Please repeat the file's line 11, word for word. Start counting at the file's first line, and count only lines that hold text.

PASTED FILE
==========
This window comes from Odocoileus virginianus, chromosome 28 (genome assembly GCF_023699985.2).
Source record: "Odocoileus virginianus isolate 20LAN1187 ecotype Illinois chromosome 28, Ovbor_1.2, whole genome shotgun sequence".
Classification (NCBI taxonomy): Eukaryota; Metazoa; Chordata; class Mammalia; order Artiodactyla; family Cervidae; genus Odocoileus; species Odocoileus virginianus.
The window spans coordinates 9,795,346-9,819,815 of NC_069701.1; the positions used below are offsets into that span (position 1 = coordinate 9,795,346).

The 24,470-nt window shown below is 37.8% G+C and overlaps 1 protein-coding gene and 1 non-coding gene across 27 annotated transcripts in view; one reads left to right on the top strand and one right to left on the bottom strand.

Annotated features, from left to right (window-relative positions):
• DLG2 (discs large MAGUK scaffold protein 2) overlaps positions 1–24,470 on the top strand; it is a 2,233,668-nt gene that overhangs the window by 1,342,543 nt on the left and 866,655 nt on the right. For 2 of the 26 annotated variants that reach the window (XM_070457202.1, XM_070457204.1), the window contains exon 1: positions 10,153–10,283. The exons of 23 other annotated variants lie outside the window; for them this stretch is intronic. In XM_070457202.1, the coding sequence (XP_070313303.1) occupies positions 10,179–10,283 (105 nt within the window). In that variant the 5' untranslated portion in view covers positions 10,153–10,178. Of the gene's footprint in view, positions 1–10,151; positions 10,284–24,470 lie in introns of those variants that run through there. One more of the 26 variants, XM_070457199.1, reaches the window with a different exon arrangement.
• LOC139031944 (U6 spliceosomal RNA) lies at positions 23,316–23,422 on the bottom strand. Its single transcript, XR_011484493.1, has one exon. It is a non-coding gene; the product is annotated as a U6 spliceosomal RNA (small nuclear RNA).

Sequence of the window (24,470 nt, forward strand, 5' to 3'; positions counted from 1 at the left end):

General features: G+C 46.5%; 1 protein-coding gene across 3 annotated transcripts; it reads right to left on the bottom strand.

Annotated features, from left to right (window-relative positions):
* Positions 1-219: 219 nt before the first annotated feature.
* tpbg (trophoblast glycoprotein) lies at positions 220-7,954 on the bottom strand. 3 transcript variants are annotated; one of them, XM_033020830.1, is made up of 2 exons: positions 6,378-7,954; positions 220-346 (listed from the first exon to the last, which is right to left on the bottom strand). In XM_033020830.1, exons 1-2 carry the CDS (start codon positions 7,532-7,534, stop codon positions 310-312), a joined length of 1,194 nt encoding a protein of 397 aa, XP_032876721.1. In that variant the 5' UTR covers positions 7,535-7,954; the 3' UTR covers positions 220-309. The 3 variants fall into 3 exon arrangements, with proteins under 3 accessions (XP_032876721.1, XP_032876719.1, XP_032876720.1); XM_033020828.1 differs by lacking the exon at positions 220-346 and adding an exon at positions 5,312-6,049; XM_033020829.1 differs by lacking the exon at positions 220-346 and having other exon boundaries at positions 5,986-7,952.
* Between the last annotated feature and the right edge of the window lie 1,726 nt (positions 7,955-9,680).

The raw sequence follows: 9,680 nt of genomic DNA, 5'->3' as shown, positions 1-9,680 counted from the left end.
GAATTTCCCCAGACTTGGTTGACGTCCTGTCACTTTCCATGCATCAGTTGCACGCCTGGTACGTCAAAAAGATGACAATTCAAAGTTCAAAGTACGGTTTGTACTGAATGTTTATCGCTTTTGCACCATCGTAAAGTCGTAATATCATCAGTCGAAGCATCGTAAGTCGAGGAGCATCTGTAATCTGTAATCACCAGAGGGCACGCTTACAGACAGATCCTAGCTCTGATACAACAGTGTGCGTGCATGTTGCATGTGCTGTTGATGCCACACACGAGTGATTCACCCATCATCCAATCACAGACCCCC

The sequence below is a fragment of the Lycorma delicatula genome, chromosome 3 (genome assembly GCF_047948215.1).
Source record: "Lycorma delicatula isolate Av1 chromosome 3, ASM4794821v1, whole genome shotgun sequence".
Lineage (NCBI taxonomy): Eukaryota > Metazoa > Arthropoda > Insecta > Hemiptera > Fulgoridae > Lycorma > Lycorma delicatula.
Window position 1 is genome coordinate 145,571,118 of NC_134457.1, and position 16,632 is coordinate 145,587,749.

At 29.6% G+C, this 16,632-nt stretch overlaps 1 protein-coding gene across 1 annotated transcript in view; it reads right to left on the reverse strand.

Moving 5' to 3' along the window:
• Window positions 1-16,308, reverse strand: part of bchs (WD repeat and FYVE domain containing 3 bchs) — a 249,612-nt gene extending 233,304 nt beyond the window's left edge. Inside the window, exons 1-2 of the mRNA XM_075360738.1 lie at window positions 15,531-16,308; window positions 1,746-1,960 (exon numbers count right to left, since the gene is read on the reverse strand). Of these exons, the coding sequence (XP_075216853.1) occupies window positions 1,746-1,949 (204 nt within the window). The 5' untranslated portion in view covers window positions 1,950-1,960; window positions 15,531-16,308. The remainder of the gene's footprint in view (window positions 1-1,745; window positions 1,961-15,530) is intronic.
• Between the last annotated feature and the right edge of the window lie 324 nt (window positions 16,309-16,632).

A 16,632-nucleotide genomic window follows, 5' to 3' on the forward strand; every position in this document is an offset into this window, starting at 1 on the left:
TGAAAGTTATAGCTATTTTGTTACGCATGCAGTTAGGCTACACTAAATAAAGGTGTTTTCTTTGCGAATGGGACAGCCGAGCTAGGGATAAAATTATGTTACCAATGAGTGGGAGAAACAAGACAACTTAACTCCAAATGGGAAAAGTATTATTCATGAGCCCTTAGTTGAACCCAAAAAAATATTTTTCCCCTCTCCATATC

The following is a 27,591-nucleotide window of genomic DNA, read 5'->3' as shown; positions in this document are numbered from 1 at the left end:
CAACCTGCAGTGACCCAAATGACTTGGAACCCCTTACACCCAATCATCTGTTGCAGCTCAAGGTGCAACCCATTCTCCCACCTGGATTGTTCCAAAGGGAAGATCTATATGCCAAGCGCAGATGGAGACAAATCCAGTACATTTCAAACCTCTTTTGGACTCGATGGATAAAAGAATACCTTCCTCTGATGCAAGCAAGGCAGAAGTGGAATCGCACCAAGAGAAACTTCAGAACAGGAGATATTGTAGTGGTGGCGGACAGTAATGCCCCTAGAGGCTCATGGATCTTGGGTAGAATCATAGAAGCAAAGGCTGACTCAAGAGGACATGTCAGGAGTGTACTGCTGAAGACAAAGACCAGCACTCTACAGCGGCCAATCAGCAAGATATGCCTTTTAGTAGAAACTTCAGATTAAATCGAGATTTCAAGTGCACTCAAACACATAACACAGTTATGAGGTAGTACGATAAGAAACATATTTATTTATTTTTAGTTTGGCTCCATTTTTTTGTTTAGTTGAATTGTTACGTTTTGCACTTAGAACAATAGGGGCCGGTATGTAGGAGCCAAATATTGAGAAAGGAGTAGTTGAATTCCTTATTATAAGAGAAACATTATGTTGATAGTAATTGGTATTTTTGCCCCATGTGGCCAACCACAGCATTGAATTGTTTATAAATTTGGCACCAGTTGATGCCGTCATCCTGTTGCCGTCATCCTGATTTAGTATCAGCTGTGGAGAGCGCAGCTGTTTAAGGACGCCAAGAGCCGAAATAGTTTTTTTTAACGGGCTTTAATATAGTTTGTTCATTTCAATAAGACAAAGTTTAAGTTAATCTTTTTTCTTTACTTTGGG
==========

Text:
Annotated features, from left to right (window-relative positions):